What We Learned About Your Sadness
Electric Lit is 12 years old! Help support the next dozen years by helping us raise $12,000 for 12 years, and get exclusive merch!
by Jason Porter
Dear contestants and the interested observers,
This is what we were thinking. We had a short story about sadness — one I wrote, called “We Were Down.” A darkly humorous story, painful and nervous too, but hopefully funny enough to cut through its own misery. In addition it was the holidays. For many, a deeply emotional time that often falls short, because of the expectations, and the terrible music, and the movies we know are stupid, but which nevertheless drone on in cloying notes of joy and togetherness. Which are fine things, should you be lucky enough to have them, but take on a sting if you don’t. From the story we stripped its central structural conceit, an absurd survey on sadness, and used it with a minimum of context for the purposes of a whimsical holiday contest. Bring us your foul Christmas circumstances and we will decorate the most miserable of your lot with therapy and gin.
At the time it seemed funny, in a darkly comic sort of way. It all calls to mind an epigraph I’d hoped to add to my novel from a song by the Bee Gees called “I Started A Joke,” though I didn’t hear back from the estate of Robin Gibb in time to include it. It’s one of many brilliant songs from earlier in their career where they were superbly melancholic without ever ceding their natural gift for melody. The song begins, “I started a joke, which started the whole world crying.” Which is, to some degree, what we have done here.
The punch line to this joke was a flooded inbox, with answers ranging in tone from petty to tragic, thus forcing me, the judge, on a blinding journey through a spreadsheet filled with life’s varied disappointments. A majority of the contestants appeared to be incredibly alone, except in the sense that they were part of a tightly packed crowd, all common inhabitants of the same broad category of grim experience. What makes people so sad? In our survey results the big winners were poverty, physical misfortune, death, loss, unrequited love, sexual abuse, chemical addiction, and a history of upsets so consistent the only logical outlook is hopelessness. I wish this list were due to a writerly gift for exaggeration. It isn’t.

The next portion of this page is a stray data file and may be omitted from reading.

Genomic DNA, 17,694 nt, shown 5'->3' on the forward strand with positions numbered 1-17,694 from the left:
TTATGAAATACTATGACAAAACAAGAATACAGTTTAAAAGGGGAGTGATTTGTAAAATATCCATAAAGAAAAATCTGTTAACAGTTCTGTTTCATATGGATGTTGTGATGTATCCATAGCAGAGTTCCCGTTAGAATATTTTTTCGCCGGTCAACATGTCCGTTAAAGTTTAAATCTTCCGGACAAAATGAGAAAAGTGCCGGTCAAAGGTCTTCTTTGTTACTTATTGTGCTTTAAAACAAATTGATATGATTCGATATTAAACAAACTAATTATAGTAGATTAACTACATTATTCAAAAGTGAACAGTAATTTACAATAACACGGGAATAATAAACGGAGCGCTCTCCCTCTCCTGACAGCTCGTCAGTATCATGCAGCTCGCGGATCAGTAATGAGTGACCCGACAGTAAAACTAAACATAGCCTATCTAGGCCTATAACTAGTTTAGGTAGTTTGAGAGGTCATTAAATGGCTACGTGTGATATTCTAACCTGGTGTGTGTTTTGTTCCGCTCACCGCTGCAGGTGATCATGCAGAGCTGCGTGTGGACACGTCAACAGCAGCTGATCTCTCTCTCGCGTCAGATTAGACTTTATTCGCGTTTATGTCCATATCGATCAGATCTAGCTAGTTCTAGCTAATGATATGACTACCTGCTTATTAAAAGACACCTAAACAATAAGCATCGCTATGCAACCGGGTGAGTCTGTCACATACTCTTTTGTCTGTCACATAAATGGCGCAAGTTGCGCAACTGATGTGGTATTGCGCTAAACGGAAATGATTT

If I can pivot to a more positive trajectory, there were also many entries that were not without hope and bravery. People want to believe in God. People still hold out for love. People are rightfully suspicious of the idea of more sports. And people really want to vent a little, or often much more than a little. Some even admitted as much, saying they weren’t in it for the prizes. Their answers were passionate, angry, rough, and of course very sad. But even more they were raw and unfiltered. A quirky and self-parodying questionnaire filled with leading questions, somehow became a truth serum, a confessional made of ones and zeros. On our end, it was an unanticipated deluge of human experience. A humbling downpour. A wealth of forlorn perspective.
Given that the survey itself was never intended as a scientific tool, any extrapolating is speculative. Still, it’s clear people, or these several hundred people, were keen to talk. Or to write. Personally (and I realize nobody really asked), I have found both talking and writing to be invaluable in my sad and inconsequential battle against depression. I wasn’t conscious of it at the time, but mining only a fraction of the amount of pain of our average contestant, I wrote an odd little novel, thrusting all of my anxieties on some poor guy I decided to call Ray, the author of this very same survey. Things didn’t necessarily go well for him and I almost retired from writing just about every day I sat down to write it. But eventually I pulled this thing out of me, and I felt slightly improved. And I do believe that I understand my feelings a little better. Maybe only four percent better, but better. Did I in the end feel heard? Not really. But it did help to talk.
Happy new year.
– Jason Porter
Editor’s Note: The prize for the saddest entry has been awarded. The following are, with the winner’s permission, excerpts from her survey.
Are you single?
Yes, technically. I’m involved with a very tall man who prefers that we both date other people, but he also tells me I’m funny and kisses my neck sometimes.
Are you having an affair?
I recently met a man on Craigslist for anonymous sex. I didn’t tell the very tall man with whom I’m involved, but this is technically allowed in the terms of our relationship, which I guess isn’t really a relationship at all.
Are you similar to the you you thought you would become when as a child you imagined your future self?